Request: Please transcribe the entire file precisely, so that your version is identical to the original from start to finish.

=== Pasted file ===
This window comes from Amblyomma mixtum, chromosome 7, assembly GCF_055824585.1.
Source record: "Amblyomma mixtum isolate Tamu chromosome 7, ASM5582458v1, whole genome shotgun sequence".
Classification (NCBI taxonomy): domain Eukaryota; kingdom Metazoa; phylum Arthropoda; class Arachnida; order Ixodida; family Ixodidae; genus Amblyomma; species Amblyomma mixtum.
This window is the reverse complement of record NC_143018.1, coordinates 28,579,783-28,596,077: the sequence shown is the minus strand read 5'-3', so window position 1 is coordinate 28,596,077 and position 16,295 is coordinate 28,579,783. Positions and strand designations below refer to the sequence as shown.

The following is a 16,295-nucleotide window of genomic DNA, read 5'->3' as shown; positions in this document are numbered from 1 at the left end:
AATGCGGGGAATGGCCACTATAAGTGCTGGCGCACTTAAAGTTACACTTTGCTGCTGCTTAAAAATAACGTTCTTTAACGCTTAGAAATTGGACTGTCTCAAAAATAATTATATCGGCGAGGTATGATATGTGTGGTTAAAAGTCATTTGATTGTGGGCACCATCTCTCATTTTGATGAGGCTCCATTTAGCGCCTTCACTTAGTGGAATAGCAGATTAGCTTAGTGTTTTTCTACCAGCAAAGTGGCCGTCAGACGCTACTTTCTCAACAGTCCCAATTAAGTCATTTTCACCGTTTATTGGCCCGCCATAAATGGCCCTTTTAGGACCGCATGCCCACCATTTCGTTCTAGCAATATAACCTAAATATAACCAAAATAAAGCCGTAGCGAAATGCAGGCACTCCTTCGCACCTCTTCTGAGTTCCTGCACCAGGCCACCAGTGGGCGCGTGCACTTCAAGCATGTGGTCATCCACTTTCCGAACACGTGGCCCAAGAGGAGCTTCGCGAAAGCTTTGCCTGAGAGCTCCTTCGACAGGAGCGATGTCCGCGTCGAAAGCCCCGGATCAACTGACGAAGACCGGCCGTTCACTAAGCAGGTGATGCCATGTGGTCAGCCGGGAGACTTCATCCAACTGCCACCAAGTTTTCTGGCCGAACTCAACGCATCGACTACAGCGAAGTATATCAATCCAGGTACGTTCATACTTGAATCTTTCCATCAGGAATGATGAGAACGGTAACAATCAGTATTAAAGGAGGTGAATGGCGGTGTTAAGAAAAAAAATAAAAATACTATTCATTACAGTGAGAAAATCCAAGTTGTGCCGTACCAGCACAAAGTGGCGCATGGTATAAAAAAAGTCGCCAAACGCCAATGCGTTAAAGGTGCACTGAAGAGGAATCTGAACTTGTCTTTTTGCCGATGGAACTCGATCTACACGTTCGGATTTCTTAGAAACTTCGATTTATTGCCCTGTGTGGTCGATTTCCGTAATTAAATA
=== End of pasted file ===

This window comes from Amblyomma mixtum, chromosome 7, assembly GCF_055824585.1.
Source record: "Amblyomma mixtum isolate Tamu chromosome 7, ASM5582458v1, whole genome shotgun sequence".
Classification (NCBI taxonomy): domain Eukaryota; kingdom Metazoa; phylum Arthropoda; class Arachnida; order Ixodida; family Ixodidae; genus Amblyomma; species Amblyomma mixtum.
This window is the reverse complement of record NC_143018.1, coordinates 28,579,783-28,596,077: the sequence shown is the minus strand read 5'-3', so window position 1 is coordinate 28,596,077 and position 16,295 is coordinate 28,579,783. Positions and strand designations below refer to the sequence as shown.

The following is a 16,295-nucleotide window of genomic DNA, read 5'->3' as shown; positions in this document are numbered from 1 at the left end:
AATGCGGGGAATGGCCACTATAAGTGCTGGCGCACTTAAAGTTACACTTTGCTGCTGCTTAAAAATAACGTTCTTTAACGCTTAGAAATTGGACTGTCTCAAAAATAATTATATCGGCGAGGTATGATATGTGTGGTTAAAAGTCATTTGATTGTGGGCACCATCTCTCATTTTGATGAGGCTCCATTTAGCGCCTTCACTTAGTGGAATAGCAGATTAGCTTAGTGTTTTTCTACCAGCAAAGTGGCCGTCAGACGCTACTTTCTCAACAGTCCCAATTAAGTCATTTTCACCGTTTATTGGCCCGCCATAAATGGCCCTTTTAGGACCGCATGCCCACCATTTCGTTCTAGCAATATAACCTAAATATAACCAAAATAAAGCCGTAGCGAAATGCAGGCACTCCTTCGCACCTCTTCTGAGTTCCTGCACCAGGCCACCAGTGGGCGCGTGCACTTCAAGCATGTGGTCATCCACTTTCCGAACACGTGGCCCAAGAGGAGCTTCGCGAAAGCTTTGCCTGAGAGCTCCTTCGACAGGAGCGATGTCCGCGTCGAAAGCCCCGGATCAACTGACGAAGACCGGCCGTTCACTAAGCAGGTGATGCCATGTGGTCAGCCGGGAGACTTCATCCAACTGCCACCAAGTTTTCTGGCCGAACTCAACGCATCGACTACAGCGAAGTATATCAATCCAGGTACGTTCATACTTGAATCTTTCCATCAGGAATGATGAGAACGGTAACAATCAGTATTAAAGGAGGTGAATGGCGGTGTTAAGAAAAAAAATAAAAATACTATTCATTACAGTGAGAAAATCCAAGTTGTGCCGTACCAGCACAAAGTGGCGCATGGTATAAAAAAAGTCGCCAAACGCCAATGCGTTAAAGGTGCACTGAAGAGGAATCTGAACTTGTCTTTTTGCCGATGGAACTCGATCTACACGTTCGGATTTCTTAGAAACTTCGATTTATTGCCCTGTGTGGTCGATTTCCGTAATTAAATA